"We are cursed with an abundance of resources," he says. "Between having hydro for electricity, natural gas and oil resources, we have a number of options available to us."
Dunn adds that drilling can account for up to 40 per cent to 50 per cent of a project's capital costs, which is a deterrent to those who don't apply long-term thinking to the equation. "When doing the ROI [return on investment calculation] for geothermal, however, look at the costs over the next 100 years not just what you're paying out up front," says Dunn.
"Commercial developers tend to want to lower their capital costs and pass operating costs on to the tenant, which makes [geothermal] a difficult sell," Manitoba Hydro's Goldsbourough admits. "But once you've paid off the initial capital, you get the savings for the rest of the building's life. And we expect this one to last 100 years or more."
He notes that geothermal is a great option for buildings with long-term ownership such as schools, commercial buildings, rural community centres and greenhouse operations.
"There, you're focusing on lifecycle costs, not the initial capital. Average payback for geothermal is 10 to 15 years for a commercial building."
On the home front, Milne says that with drilling and trenching costs, the up-front investment was high. "When we contracted for this back in the summer, so was oil!"
With the savings on heating costs, however, he still anticipates a four- to six-year payback on the investment. And whatever the cost of oil, he and his wife maintain it would have been irresponsible to put in another fossil-fuel heating system.
"Why heat a house of this size with fossil fuel when you can take heat out of the ground?" he asks. "The reality is, [with geothermal], we save about 19 tonnes of greenhouse gases every year."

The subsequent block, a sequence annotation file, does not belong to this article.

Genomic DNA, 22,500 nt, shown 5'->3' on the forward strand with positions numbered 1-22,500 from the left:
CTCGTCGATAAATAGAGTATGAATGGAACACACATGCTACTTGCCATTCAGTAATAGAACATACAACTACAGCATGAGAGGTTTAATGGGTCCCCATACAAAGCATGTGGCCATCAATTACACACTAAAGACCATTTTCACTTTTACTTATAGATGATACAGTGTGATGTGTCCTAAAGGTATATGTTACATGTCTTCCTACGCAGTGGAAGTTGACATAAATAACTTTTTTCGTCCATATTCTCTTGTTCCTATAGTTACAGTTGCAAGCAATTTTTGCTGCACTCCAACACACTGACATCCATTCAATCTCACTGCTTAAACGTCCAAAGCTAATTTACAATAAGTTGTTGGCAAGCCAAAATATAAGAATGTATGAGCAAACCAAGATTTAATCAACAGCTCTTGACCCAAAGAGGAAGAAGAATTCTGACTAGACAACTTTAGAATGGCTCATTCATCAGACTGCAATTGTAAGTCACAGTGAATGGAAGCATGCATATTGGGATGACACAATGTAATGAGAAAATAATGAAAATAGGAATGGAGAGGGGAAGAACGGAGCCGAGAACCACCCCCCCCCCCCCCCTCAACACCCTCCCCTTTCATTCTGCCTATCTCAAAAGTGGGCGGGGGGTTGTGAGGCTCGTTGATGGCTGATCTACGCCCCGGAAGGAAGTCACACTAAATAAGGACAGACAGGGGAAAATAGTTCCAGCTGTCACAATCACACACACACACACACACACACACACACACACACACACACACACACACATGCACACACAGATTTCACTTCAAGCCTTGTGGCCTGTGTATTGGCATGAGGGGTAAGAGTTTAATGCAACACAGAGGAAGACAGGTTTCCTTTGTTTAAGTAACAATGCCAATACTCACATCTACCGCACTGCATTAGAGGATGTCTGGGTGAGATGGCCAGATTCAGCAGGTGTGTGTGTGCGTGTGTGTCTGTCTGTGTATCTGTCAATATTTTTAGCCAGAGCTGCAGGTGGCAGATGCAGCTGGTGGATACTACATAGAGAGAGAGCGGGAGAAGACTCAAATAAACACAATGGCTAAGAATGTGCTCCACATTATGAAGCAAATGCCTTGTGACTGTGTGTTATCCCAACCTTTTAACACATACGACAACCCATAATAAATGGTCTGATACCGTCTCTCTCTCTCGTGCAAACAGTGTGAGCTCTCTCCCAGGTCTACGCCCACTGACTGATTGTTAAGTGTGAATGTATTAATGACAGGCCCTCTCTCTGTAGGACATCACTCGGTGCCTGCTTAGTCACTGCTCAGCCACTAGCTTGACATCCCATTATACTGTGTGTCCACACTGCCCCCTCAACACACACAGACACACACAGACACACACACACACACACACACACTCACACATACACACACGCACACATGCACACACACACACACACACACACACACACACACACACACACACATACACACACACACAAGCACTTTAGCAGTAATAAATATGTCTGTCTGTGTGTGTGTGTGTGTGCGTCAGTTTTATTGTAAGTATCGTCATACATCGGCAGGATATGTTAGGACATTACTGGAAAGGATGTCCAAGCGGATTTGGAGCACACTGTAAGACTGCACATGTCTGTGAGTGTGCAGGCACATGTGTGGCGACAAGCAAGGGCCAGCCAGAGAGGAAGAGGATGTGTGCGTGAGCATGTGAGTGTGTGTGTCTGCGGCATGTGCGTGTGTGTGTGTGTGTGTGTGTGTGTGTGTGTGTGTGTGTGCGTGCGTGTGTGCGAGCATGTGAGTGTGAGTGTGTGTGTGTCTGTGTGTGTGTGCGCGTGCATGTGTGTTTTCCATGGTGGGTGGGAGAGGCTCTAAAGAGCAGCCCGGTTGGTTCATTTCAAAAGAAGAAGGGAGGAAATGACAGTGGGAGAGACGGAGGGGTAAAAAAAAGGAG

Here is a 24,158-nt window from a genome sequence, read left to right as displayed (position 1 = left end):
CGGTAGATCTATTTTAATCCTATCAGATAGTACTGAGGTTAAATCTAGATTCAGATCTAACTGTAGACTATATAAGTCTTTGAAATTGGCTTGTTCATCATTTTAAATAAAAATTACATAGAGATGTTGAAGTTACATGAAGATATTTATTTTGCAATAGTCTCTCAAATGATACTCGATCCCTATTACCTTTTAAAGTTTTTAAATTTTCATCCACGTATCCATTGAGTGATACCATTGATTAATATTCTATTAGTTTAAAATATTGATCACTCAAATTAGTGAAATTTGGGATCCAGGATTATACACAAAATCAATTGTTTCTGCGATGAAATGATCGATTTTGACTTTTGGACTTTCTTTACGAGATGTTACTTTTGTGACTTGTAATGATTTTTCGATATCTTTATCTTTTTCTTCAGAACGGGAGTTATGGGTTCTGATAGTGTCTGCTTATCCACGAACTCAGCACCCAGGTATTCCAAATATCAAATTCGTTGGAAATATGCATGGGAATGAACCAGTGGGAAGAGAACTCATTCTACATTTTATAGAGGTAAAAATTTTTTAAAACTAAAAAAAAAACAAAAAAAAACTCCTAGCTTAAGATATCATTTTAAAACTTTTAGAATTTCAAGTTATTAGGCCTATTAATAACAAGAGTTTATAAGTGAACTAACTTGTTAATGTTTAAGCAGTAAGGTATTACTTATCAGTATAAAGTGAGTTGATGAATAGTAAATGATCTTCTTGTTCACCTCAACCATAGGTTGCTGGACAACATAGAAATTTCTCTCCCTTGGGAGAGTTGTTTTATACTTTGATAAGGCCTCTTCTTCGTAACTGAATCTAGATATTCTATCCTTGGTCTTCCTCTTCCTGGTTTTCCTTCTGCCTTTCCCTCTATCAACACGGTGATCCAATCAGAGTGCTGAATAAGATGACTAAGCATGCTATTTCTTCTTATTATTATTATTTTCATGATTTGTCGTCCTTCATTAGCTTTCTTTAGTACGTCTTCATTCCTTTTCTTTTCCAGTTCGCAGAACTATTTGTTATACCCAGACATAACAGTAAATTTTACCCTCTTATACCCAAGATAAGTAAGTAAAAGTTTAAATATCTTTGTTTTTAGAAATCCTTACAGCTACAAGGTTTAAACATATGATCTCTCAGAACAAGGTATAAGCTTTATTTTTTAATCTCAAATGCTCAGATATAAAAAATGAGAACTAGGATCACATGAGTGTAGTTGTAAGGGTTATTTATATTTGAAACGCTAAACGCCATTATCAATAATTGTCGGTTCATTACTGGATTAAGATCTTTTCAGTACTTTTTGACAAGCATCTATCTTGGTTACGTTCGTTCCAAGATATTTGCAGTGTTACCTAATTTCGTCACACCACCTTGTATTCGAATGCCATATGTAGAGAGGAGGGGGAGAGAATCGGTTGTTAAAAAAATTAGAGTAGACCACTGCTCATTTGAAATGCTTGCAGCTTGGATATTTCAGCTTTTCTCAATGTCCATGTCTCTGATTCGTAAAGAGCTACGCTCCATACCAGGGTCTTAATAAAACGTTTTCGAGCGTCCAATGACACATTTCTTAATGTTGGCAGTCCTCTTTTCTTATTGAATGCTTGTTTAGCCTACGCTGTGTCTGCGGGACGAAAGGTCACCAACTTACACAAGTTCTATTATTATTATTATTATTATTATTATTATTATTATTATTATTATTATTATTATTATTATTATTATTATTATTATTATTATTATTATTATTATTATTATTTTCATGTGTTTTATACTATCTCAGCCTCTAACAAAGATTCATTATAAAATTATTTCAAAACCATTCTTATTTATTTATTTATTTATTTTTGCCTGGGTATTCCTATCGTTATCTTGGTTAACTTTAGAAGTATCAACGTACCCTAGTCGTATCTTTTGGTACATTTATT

Another challenge is getting the right contractors to handle a geothermal project.
"A lot [of suppliers] are coming to the party right now, so it's easy to find someone to do it," says Dunn. "But it's finding one with the right expertise."
Barrie, Ont.-based Peter Archer is an architect who has been working on geothermal projects for more than a decade. "I love it, because it's a renewable energy for eternity. I'd say almost half the projects we do now are geothermal," he says.
He stresses that when you're thinking geothermal, "You need to understand that it may be more expensive up front, but the maintenance and operating costs are a lot lower. I've learned that the real key to making it work is having a really good practical engineer who knows what he is doing."
While heating with geothermal continues to gain traction, Dunn says, "we haven't even touched on using it to generate electricity in Canada."
One exception of note, he adds, is Western GeoPower, which is working on a large-scale geothermal power project at a site in South Meager, near Vancouver. When operational, it will be one of the first geothermal electrical-generation projects in Canada.
"The beauty of it is, a geothermal power plant can run indefinitely if engineered correctly," Dunn says. "There is a geothermal power project in Lardarello, Italy, for example, that has been operating more than 100 years. In California, 4.8 per cent of its power supply is now geothermal. However, Canada unlike Europe and the U.S. has one of the lowest incentive programs [for geothermal energy]."
That's unfortunate, as far as Dunn is concerned.
"The genius of geothermal is in the simplicity and that it is available indefinitely," he says. "In terms of baseload capacity, the sheer amount of energy in our planet dwarfs anything any other source can offer, including oil and gas or solar. It's the king of renewables."